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Emerald Ridge

 4.0 (1)

Length


13.9 Miles 22.4 Kilometers


3,410' 1,039 m

Ascent

-3,410' -1,039 m

Descent

9%

Avg Grade (5°)

43%

Max Grade (23°)

5,618' 1,712 m

High

2,892' 882 m

Low

Shared By Tom Robson

Conditions


Unknown

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A long approach to a fragile, subalpine environment at the base of a glacier.

Tom Robson

Dogs No Dogs

Features Birding · River/Creek · Views · Wildflowers · Wildlife

Overview

This route progresses in a very steady nature, starting from the graded doubletrack of Westside Road, to the incredibly steep singletrack on South Puyallup Trail. This route is made well-worth the effort as you approach the western slopes of Glacier Island, Tahoma Glacier, and Mount Rainier itself. Glacier Island is a sub-peak of Rainier once fully encircled by both the South Tahoma and Tahoma Glaciers.
Fires are prohibited. No pets on trails. Treat water before drinking.

Need to Know

The South Puyallup River Camp is located 1.6 miles from the trailhead near the junction with the Wonderland Trail. Camping is not permitted atop Emerald Ridge because of the fragile nature of the area and the lack of suitable spots. Permits are required for camping. Permits and current trail conditions are available park-wide from wilderness information centers, ranger stations, and visitor centers.

Description

Take the Westside Road to the gate at Dry Creek (approximately 3 miles from the start of the road). Due to danger from rock fall, vehicles must park south of the barricade at Dry Creek. Hikers and bicyclists should travel through the area with caution and avoid lingering in the rock fall hazard zone. Hike up the closed portion of the road to the Puyallup River trailhead (approximately 4.5 miles).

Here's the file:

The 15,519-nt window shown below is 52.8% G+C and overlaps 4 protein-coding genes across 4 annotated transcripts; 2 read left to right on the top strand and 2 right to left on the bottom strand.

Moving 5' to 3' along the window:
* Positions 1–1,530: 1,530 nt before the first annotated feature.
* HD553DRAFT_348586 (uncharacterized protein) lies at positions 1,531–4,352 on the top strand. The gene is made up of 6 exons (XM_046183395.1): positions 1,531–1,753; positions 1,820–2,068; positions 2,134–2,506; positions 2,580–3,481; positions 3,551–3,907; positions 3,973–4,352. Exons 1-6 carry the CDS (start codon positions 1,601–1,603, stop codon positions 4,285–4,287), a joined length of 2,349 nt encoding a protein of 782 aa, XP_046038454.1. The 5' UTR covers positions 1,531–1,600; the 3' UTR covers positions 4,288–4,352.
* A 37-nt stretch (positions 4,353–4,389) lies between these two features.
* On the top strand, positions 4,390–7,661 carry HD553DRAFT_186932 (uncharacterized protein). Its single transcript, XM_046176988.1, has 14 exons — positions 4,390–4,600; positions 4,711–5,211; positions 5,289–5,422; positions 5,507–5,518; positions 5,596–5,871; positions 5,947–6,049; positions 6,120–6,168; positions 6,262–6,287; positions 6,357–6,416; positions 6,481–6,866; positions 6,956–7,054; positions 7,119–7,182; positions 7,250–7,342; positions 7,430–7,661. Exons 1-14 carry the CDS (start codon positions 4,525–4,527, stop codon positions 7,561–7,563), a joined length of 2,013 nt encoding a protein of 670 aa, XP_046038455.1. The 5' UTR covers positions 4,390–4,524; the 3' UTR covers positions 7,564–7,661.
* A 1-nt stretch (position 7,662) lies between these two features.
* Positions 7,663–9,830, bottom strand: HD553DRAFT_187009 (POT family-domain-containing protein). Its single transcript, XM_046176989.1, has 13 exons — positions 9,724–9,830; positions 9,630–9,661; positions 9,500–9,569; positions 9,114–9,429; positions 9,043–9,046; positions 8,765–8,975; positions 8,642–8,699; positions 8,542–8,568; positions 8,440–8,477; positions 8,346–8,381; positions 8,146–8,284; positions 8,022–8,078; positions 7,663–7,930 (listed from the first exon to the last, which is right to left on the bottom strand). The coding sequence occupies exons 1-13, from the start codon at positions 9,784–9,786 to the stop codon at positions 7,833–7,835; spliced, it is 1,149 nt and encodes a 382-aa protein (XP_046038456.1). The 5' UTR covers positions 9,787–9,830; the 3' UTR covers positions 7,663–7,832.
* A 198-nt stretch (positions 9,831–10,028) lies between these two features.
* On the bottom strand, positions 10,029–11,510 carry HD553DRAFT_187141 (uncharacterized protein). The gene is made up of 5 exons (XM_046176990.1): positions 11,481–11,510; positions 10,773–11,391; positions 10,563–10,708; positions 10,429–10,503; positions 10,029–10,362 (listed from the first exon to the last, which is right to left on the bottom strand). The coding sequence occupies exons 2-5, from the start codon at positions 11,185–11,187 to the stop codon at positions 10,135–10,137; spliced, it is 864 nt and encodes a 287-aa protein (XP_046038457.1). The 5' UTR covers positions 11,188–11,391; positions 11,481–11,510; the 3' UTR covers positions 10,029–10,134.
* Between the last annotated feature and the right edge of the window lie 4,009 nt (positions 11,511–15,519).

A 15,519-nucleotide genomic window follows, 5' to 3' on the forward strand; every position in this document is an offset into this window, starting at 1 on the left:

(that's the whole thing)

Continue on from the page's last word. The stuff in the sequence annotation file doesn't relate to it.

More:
The first 1.6 miles of trail climbs gradually through old growth forest to the South Puyallup Camp on Round Pass. From the camp, South Puyallup becomes very rocky and climbs much more steeply.

Once atop Emerald Ridge, please stay on the constructed trails and rock outcroppings. The delicate subalpine vegetation is damaged by off-trail hiking and other uses.

Flora & Fauna

About 1.5 miles up the trail look for high columns of andesite. These hexagonal columns were formed during the cooling process after hot lava flowed through the valley thousands of years ago. Atop Emerald Ridge, the vegetation changes from forest to subalpine. Hikers may enjoy superb views of the Tahoma Glacier and Mount Rainier.

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  4.0 from 1 vote

#8

in Longmire

#2979

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#8

in Longmire

#164

in Washington

#2,979

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200 Since Mar 4, 2015
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